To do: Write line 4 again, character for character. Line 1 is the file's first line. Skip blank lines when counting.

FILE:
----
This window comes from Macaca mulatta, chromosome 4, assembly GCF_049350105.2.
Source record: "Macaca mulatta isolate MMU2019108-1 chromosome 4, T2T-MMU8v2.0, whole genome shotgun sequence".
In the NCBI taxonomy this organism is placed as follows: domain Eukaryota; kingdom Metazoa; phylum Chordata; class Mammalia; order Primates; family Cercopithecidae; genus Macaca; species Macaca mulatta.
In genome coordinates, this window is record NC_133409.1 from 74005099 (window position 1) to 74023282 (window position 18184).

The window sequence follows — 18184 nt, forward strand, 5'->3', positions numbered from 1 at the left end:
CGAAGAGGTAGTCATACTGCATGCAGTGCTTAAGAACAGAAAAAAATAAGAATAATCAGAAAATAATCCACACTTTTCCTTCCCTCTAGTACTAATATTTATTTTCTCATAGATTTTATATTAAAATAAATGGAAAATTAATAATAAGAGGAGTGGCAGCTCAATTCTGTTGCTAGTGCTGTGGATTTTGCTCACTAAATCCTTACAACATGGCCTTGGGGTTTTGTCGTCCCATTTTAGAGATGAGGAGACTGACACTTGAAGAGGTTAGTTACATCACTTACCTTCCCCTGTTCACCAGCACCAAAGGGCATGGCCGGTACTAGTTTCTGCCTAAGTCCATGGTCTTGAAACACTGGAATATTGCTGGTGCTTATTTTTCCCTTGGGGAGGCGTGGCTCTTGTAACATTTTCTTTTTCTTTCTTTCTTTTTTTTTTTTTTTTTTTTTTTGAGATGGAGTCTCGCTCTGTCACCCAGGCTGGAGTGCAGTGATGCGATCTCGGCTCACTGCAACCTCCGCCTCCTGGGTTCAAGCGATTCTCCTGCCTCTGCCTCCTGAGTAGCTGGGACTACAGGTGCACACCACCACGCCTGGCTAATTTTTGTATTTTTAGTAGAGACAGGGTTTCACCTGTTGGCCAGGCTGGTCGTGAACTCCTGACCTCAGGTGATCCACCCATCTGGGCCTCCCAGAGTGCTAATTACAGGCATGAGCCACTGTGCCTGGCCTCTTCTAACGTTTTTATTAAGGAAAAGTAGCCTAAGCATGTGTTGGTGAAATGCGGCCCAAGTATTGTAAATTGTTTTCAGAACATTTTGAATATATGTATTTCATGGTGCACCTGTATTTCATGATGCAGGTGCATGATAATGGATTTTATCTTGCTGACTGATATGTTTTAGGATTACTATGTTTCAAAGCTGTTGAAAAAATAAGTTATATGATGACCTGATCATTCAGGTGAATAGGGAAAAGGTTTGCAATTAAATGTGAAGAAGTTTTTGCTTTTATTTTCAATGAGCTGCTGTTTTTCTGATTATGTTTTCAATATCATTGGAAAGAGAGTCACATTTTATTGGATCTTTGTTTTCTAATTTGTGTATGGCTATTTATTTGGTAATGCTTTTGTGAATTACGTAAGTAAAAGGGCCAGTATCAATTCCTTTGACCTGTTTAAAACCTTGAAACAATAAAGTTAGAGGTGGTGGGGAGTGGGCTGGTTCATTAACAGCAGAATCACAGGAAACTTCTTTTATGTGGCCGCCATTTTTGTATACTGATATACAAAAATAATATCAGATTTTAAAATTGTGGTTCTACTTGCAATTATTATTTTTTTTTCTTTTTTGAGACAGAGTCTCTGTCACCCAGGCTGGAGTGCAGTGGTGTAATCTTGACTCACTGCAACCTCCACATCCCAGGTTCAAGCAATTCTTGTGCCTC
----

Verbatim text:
In genome coordinates, this window is record NC_133409.1 from 74005099 (window position 1) to 74023282 (window position 18184).